A brief guide for sufferers and their caregivers
As science progresses, there is a lot that can be done to help manage the early stages of dementia. The aim of this blog is to provide some tips for the sufferer on maintaining their independence; as well as tips for family, friends and caregivers to cope with the responsibilities.
3 tips to help for dementia sufferers cope
Dementia is a horrible problem, so it’s no wonder that when people are diagnosed they experience a range of emotions from: fear, loneliness, denial, loss, frustration, anger and depression.
Here are 3 tips to help manage dementia in a way which benefits you and your family:
1. Take care of your body
Exercise daily, take enough rest and watch what you eat. A good diet will benefit your oral and overall physical health.
2. Regular medical check-ups
Make sure you schedule check-ups with a medical professional who has some expertise in dementia and related issues. If you do suffer depression, do not be embarrassed, seek treatment. Untreated depression has its own problems that could exacerbate dementia symptoms.
3. If you have not yet retired, look for job opportunities
If you’re still working, try get yourself reassigned to a more manageable position or early retirement if you aren’t confident you can’t keep working.
Having dementia does not mean your life is over. It’s another chapter in your life; a more challenging chapter that you will need to think about and face head-on.
3 tips for the caregiver
While a dementia diagnosis is harder on the sufferer, it can pose challenges for the caregiver taking care of the patient. Caregivers and family members who take care of dementia suffers often are subject to extreme stress and feel alone having to deal with the unknown that is dementia’s effects on their loved one.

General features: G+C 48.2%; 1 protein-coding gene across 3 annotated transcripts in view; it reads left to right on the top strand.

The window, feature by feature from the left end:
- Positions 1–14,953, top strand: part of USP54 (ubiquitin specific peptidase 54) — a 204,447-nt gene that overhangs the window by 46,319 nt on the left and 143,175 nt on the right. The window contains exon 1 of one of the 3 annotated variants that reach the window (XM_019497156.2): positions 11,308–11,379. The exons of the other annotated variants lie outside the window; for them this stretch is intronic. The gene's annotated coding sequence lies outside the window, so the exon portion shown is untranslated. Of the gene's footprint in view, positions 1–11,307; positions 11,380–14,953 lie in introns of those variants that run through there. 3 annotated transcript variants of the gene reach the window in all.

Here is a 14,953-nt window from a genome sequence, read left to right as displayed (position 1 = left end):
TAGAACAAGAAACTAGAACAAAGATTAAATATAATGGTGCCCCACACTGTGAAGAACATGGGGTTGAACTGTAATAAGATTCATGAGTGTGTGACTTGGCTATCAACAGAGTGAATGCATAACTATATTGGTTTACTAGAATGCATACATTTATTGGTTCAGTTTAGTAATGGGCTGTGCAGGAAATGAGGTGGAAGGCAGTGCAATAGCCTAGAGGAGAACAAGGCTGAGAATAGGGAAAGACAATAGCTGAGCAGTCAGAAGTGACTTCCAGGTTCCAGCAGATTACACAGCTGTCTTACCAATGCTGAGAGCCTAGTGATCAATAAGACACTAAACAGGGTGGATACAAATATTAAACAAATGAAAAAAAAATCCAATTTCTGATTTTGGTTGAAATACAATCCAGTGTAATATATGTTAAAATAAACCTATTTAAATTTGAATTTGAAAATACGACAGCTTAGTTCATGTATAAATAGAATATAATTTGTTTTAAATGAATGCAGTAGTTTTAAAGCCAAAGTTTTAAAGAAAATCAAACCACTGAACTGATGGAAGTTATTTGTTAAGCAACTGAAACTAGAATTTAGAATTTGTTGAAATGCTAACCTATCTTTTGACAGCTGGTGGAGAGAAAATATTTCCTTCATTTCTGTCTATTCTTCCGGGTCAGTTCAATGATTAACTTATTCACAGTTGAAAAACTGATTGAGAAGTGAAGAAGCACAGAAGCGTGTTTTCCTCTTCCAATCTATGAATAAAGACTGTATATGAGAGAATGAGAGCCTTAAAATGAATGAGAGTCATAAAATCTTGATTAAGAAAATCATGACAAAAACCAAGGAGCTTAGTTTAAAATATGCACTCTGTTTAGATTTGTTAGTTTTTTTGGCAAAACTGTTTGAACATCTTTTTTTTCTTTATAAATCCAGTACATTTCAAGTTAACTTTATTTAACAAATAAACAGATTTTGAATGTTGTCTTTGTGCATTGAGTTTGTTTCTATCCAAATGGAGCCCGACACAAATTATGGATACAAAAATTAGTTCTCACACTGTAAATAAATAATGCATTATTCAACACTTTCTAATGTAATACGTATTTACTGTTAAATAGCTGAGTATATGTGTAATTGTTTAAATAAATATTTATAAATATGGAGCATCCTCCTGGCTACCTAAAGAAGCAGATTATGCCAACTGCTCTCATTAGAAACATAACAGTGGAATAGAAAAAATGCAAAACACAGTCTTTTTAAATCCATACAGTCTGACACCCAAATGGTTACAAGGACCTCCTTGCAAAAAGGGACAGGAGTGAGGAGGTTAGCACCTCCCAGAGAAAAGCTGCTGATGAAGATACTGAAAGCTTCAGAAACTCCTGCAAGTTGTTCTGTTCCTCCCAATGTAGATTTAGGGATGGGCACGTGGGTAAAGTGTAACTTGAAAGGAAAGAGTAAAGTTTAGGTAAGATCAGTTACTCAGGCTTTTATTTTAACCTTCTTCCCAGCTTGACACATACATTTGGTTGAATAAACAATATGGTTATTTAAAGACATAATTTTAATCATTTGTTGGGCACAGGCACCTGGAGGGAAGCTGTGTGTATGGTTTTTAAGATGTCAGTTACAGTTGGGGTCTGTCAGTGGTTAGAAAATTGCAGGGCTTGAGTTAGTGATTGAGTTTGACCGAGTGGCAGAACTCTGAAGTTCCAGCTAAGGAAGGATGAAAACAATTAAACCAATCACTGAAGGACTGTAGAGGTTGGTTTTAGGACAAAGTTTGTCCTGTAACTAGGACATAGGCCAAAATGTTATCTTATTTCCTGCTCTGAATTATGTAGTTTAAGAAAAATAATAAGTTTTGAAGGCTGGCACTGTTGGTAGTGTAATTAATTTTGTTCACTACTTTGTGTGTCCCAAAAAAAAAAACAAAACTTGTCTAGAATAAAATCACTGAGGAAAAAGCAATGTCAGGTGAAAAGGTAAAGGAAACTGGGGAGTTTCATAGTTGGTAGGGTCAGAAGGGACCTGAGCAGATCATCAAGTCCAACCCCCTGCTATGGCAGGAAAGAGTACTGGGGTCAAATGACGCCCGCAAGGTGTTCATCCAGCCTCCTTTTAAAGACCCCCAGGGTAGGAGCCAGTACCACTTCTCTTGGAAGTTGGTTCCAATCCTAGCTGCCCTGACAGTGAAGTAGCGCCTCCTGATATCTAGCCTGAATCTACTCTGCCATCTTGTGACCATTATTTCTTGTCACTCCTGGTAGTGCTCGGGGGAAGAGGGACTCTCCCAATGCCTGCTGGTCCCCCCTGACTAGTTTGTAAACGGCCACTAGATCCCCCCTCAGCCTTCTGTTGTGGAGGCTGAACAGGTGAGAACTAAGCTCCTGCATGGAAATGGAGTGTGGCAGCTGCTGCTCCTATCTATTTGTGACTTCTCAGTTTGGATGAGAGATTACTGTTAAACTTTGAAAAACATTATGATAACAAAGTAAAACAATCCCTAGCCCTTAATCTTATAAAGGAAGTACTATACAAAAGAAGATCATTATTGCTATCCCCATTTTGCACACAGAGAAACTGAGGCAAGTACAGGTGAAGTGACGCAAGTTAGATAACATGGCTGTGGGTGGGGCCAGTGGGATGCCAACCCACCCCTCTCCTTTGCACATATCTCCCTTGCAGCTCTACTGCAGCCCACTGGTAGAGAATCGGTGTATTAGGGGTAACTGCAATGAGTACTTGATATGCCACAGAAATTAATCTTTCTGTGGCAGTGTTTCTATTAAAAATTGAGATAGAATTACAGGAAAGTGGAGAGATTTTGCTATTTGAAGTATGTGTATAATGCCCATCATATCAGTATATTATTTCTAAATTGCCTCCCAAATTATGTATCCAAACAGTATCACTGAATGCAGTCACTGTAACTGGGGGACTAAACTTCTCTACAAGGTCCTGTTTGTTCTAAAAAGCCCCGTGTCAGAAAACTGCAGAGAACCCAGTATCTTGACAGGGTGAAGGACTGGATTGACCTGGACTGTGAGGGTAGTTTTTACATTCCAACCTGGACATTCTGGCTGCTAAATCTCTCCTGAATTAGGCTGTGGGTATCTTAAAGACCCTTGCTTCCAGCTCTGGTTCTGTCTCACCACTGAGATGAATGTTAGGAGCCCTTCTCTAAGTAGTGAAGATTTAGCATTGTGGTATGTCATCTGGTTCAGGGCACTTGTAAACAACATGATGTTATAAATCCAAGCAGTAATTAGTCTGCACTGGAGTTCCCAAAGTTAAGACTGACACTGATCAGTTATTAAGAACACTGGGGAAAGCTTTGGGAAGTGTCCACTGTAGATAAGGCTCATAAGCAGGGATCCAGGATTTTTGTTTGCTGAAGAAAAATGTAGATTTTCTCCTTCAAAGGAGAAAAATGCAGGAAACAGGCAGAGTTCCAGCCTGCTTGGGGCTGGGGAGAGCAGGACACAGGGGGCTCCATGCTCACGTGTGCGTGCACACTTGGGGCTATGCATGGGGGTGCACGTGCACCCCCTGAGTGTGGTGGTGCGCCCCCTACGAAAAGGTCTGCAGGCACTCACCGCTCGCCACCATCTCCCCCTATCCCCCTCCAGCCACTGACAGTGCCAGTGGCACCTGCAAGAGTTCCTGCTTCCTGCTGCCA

Here are 3 tips for the caregiver:
1. Look after yourself
There is research which says dementia caregivers are at an increased risk of illness and depression. If you are a caregiver, you need to make sure you are taking care of yourself: get enough sleep, exercise, make sure you’re eating right and still socialising with friends and family.
2. Learn as much as you can
Even though the symptoms come on gradually, when a diagnosis is given, things can change quickly. Study as much as you can about dementia, it’s symptoms, causes and how you can help a sufferer live as full a life as possible.
3. They’re a still a person, not their disease
As a dementia sufferers understanding wanes it’s easy for them to become objects: things that need caring rather than the people they are. This is a sad reality for many dementia sufferers: all carers can do is understand as much as they can, and accept the dementia sufferer can do nothing about their deteriorating health.
Dealing with dementia
If you’re the sufferer, then you are dealing with dementia, and there is help available. If you are a caregiver, then you are helping a person. And that is how you should think about it. You should also remember that your health is important too.